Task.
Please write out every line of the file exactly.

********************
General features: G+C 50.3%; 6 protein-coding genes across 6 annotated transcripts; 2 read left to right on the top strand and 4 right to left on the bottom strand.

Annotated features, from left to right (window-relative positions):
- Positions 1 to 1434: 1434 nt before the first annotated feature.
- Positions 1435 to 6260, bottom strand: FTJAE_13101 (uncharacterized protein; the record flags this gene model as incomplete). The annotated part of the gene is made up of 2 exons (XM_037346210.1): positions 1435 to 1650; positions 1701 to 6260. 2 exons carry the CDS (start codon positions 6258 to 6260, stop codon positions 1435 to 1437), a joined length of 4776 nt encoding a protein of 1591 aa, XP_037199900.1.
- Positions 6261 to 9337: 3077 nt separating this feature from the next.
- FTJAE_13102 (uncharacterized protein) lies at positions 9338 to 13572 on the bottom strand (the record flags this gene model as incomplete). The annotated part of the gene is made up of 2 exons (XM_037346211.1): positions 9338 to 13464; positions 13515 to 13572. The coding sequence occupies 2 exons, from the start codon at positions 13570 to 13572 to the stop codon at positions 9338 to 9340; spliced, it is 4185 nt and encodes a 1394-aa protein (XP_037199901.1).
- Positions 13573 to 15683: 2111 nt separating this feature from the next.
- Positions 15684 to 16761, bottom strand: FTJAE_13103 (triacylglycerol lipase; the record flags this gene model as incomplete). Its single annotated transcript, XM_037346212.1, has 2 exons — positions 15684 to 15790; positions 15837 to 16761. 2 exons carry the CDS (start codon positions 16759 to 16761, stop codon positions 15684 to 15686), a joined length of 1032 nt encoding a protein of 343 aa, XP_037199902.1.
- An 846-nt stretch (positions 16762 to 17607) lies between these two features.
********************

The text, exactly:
General features: G+C 50.3%; 6 protein-coding genes across 6 annotated transcripts; 2 read left to right on the top strand and 4 right to left on the bottom strand.

Annotated features, from left to right (window-relative positions):
- Positions 1 to 1434: 1434 nt before the first annotated feature.
- Positions 1435 to 6260, bottom strand: FTJAE_13101 (uncharacterized protein; the record flags this gene model as incomplete). The annotated part of the gene is made up of 2 exons (XM_037346210.1): positions 1435 to 1650; positions 1701 to 6260. 2 exons carry the CDS (start codon positions 6258 to 6260, stop codon positions 1435 to 1437), a joined length of 4776 nt encoding a protein of 1591 aa, XP_037199900.1.
- Positions 6261 to 9337: 3077 nt separating this feature from the next.
- FTJAE_13102 (uncharacterized protein) lies at positions 9338 to 13572 on the bottom strand (the record flags this gene model as incomplete). The annotated part of the gene is made up of 2 exons (XM_037346211.1): positions 9338 to 13464; positions 13515 to 13572. The coding sequence occupies 2 exons, from the start codon at positions 13570 to 13572 to the stop codon at positions 9338 to 9340; spliced, it is 4185 nt and encodes a 1394-aa protein (XP_037199901.1).
- Positions 13573 to 15683: 2111 nt separating this feature from the next.
- Positions 15684 to 16761, bottom strand: FTJAE_13103 (triacylglycerol lipase; the record flags this gene model as incomplete). Its single annotated transcript, XM_037346212.1, has 2 exons — positions 15684 to 15790; positions 15837 to 16761. 2 exons carry the CDS (start codon positions 16759 to 16761, stop codon positions 15684 to 15686), a joined length of 1032 nt encoding a protein of 343 aa, XP_037199902.1.
- An 846-nt stretch (positions 16762 to 17607) lies between these two features.